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New communication pathway between adipose cells paves way for novel obesity therapies

A new mechanism of communication between adipose cells has been identified by Spanish researchers, which could open up new avenues of research into obesity treatments. The discovery, by Dr Ana Gordon, of the Department of Cellular Biology, Physiology and Immunology, University of Cordoba, and IMIBIC, Spain, and colleagues centres on structures called tunnelling nanotubes, was presented at the European Congress on Obesity (ECO) in Dublin, Ireland.

Discovered in 2004, these long, thin membranous structures form connections between cells. They allow distant cells to communicate directly and for cargos (such as mitochondria, RNAs and proteins) to be transferred between cells. They are involved in the development of many diseases, such as cancer and infectious diseases. However, their role in adipose tissue, and in obesity, has not been studied until now.

Gordon and colleagues used immunocytochemical techniques (in which antibodies are used to identify compounds of interest), 3D culture and several different types of microscopy to examine adipose cells for the presence of the main markers associated with tunnelling nanotubes. In experiments on adipocytes at different stages of maturity, the formation of tunnelling nanotubes between distant cells was identified in both adipocytes in the early stages of maturity and in mature adipocytes. Organelles, including mitochondria and endoplasmic reticulum vesicles, were being transported between cells via the nanotubes. Nanoparticles were also being passed to distant cells through the nanotubes.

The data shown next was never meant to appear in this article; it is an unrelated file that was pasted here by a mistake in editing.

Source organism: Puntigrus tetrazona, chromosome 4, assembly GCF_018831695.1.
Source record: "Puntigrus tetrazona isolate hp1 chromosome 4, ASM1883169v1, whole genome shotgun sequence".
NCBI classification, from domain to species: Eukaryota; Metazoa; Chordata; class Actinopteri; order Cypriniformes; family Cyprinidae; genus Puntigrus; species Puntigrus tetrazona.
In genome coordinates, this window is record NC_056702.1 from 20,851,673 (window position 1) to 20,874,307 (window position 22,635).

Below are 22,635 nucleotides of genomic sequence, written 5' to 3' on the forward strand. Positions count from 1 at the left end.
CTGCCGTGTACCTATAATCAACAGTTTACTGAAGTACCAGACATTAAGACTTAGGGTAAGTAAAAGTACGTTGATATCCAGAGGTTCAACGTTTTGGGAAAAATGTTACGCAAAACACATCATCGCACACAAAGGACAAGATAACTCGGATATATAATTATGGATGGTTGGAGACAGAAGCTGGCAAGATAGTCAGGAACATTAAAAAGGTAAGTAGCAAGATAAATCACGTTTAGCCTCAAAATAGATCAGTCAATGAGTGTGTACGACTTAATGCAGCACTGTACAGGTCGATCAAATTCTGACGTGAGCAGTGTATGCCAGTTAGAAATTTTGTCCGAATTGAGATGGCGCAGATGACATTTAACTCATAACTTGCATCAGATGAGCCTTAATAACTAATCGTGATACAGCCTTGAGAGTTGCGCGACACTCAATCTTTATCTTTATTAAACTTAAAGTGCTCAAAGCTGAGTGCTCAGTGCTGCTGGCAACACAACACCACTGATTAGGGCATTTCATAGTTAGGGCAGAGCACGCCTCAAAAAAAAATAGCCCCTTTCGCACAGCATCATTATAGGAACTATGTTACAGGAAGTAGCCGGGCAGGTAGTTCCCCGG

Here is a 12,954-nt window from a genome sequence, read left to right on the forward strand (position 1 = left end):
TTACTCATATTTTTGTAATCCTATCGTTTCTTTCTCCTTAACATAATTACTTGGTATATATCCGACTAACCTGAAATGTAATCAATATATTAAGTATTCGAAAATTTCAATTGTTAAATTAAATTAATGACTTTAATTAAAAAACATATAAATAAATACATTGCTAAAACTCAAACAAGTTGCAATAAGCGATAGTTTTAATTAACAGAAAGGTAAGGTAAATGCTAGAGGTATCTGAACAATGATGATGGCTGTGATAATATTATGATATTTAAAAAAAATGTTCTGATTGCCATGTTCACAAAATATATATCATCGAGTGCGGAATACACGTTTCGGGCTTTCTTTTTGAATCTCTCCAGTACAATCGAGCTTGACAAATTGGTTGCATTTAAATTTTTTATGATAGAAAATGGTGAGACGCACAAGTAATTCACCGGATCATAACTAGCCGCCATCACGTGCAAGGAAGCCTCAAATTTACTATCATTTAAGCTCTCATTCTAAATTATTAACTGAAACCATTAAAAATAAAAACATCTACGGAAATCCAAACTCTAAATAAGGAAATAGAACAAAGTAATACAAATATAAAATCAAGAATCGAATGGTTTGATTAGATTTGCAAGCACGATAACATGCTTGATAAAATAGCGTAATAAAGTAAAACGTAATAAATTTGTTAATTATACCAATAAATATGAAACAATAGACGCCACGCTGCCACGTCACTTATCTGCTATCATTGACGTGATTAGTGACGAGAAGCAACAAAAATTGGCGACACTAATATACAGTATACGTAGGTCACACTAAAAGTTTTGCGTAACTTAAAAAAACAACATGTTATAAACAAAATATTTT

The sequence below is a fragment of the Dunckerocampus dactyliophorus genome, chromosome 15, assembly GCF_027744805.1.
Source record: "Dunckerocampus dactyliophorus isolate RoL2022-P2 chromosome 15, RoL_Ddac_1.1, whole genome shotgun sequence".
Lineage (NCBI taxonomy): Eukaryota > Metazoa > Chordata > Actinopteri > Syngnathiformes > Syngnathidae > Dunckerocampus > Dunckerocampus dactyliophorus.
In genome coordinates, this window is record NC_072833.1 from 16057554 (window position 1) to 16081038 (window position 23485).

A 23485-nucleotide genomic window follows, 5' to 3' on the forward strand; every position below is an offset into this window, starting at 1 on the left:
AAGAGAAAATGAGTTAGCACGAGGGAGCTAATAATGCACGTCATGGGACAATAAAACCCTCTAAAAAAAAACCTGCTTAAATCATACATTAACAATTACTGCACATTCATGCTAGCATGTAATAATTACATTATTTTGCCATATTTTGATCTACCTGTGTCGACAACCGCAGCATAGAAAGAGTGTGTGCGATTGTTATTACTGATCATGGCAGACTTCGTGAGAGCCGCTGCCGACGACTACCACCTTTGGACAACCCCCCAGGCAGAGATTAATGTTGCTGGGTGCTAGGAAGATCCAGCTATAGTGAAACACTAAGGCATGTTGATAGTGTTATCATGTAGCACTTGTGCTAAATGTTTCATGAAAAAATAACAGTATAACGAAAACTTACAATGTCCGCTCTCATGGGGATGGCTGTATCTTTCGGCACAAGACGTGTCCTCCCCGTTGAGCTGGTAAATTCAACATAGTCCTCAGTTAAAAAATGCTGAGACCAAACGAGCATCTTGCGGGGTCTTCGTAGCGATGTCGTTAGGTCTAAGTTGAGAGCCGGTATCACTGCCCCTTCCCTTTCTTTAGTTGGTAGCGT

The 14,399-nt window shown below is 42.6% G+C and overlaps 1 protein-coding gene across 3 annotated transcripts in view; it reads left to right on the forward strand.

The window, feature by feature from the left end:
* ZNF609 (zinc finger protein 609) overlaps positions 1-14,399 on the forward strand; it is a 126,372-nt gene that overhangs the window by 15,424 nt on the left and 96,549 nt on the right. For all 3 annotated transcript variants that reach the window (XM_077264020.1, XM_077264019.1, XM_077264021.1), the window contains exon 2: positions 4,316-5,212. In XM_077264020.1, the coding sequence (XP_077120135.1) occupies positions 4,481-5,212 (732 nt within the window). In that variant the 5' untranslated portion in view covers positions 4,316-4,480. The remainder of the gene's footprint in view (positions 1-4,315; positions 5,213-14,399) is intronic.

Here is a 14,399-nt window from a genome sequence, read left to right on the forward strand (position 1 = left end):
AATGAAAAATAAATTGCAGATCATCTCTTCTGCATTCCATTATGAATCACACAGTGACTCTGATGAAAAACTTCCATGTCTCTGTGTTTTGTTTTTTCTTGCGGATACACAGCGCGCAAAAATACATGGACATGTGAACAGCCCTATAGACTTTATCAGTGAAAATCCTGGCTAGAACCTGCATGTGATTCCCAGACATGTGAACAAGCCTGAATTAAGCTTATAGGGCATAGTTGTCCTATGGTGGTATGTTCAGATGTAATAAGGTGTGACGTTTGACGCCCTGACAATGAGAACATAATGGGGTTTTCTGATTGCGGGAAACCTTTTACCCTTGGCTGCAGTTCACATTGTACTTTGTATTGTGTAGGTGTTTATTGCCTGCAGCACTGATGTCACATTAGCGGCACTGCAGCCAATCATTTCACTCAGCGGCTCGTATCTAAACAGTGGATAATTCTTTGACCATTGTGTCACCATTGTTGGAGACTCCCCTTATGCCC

"The discovery that nanoparticles, particles a thousand times smaller than the diameter of a human hair, can travel through nanotubes is incredibly exciting. Nanoparticles have a number of benefits, like protecting drugs from degradation, which means that they have great potential for use in drug delivery and in therapies that currently fail with conventional dosage forms,” explained Gordon. “In addition, the adipocytes in adipose tissue in obesity are more numerous and larger, which makes it more difficult for blood-borne drugs to access them. In future, it may be possible to use nanotubes to deliver nanoparticle drugs to these hard-to-reach adipocytes."

Further experiments showed that the environment surrounding adipocytes affects the number of tunnelling nanotubes. Proinflammatory stimuli can decrease the number of tunnelling nanotubes, while high glucose and insulin levels can increase the number of connections. This raises the possibility of stimulating the formation of nanotubes ahead of drug delivery.

"We have demonstrated, for the first time, the existence of an unprecedented mechanism of communication between adipocytes. This network of tunnelling nanotubes opens up the possibility of novel - and much needed - therapies for obesity."

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